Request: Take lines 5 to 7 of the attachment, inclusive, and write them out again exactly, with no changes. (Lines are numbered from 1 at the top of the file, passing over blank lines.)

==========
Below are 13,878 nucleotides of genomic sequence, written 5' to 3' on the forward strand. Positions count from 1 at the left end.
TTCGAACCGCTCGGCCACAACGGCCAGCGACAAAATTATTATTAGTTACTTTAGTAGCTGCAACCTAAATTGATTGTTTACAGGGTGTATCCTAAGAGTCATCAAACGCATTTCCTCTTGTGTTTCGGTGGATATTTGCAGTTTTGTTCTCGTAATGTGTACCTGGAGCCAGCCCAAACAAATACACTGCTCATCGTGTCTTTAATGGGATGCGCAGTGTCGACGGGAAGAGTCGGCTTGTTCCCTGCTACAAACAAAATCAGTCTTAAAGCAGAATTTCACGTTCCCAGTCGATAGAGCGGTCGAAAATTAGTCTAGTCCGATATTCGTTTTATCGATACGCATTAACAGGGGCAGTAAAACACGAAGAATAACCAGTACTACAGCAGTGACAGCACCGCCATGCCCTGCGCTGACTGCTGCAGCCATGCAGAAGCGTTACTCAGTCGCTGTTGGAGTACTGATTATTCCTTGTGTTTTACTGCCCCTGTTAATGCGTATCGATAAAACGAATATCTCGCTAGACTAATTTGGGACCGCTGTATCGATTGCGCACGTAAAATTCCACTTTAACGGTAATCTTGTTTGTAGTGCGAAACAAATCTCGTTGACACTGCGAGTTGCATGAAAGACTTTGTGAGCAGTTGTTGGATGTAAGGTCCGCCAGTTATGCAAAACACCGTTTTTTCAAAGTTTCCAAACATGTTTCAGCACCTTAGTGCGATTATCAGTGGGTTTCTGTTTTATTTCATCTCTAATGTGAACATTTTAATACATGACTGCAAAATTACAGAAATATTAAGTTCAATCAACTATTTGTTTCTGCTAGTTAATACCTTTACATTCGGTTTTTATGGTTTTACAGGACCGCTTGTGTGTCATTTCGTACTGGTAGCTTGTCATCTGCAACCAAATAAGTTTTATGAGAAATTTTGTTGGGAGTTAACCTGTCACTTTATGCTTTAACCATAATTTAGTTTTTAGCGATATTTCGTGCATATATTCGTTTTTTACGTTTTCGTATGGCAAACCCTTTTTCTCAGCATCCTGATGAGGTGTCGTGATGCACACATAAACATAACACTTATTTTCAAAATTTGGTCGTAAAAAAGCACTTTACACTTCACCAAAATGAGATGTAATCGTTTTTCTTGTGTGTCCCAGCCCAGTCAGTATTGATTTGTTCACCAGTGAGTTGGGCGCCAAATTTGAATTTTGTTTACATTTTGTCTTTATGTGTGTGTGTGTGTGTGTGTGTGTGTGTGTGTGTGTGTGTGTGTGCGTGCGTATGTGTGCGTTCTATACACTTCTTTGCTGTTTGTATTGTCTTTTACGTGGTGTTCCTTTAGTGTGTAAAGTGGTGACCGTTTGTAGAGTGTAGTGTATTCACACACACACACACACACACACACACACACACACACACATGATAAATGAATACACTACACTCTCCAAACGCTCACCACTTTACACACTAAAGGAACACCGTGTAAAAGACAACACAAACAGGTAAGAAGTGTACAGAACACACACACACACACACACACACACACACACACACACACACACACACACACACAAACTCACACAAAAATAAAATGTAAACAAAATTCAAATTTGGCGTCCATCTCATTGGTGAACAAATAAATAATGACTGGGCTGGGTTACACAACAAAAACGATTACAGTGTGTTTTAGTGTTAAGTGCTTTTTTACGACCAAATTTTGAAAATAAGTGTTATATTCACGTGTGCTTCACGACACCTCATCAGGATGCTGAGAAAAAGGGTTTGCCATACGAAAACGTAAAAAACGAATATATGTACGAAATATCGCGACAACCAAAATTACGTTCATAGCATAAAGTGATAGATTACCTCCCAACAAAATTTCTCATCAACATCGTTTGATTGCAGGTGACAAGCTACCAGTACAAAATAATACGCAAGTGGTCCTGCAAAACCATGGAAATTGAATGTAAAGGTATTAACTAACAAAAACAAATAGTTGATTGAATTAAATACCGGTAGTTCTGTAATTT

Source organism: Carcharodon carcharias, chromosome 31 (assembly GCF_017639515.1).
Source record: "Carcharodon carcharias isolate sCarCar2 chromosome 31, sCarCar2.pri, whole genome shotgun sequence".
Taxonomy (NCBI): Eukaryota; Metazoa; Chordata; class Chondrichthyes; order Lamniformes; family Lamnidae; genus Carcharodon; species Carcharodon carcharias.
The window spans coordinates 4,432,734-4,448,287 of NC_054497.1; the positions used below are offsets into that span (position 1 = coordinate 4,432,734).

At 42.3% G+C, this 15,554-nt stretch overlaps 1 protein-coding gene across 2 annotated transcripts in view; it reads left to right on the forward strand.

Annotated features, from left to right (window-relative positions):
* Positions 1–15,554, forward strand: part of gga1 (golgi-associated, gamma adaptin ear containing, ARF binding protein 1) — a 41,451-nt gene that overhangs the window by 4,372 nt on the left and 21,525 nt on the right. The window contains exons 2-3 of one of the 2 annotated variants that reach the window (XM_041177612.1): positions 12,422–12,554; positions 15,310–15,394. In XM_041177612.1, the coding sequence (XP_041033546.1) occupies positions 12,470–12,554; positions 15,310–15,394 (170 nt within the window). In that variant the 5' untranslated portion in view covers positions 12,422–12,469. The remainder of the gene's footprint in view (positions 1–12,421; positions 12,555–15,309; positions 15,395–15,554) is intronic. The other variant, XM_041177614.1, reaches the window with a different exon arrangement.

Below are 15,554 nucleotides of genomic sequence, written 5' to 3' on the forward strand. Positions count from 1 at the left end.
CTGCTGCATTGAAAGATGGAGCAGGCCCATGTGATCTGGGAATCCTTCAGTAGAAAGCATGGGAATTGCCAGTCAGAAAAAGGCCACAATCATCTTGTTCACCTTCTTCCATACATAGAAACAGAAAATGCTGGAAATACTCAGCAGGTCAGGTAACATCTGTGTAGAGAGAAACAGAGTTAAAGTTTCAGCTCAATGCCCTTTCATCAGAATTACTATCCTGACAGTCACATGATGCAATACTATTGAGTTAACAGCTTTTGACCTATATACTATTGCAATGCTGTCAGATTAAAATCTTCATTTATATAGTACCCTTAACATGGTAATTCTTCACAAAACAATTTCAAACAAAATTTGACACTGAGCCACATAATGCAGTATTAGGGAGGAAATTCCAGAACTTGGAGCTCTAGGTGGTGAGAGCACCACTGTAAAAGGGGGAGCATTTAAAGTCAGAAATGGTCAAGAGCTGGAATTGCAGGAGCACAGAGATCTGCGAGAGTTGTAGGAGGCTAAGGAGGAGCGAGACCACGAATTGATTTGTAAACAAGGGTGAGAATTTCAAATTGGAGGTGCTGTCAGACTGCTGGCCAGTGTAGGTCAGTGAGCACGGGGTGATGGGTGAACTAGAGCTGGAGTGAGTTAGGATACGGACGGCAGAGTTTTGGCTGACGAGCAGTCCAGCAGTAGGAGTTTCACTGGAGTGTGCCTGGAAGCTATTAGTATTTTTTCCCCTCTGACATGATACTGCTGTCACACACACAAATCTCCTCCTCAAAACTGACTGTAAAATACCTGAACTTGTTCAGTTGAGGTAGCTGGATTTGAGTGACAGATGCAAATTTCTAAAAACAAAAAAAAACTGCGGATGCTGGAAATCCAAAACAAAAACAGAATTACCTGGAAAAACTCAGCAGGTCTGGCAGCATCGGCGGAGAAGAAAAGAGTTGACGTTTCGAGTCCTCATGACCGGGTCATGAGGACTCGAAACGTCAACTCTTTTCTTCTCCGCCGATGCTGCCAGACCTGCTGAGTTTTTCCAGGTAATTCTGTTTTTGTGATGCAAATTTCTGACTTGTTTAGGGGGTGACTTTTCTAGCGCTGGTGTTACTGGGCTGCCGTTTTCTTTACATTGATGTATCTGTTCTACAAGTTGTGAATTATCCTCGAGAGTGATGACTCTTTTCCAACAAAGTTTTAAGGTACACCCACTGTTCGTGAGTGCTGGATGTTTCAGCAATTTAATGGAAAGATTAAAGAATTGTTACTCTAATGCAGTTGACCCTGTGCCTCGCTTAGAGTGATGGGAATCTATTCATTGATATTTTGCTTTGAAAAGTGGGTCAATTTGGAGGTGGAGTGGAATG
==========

Taxonomy (NCBI): Eukaryota; Metazoa; Chordata; class Chondrichthyes; order Lamniformes; family Lamnidae; genus Carcharodon; species Carcharodon carcharias.
The window spans coordinates 4,432,734-4,448,287 of NC_054497.1; the positions used below are offsets into that span (position 1 = coordinate 4,432,734).

At 42.3% G+C, this 15,554-nt stretch overlaps 1 protein-coding gene across 2 annotated transcripts in view; it reads left to right on the forward strand.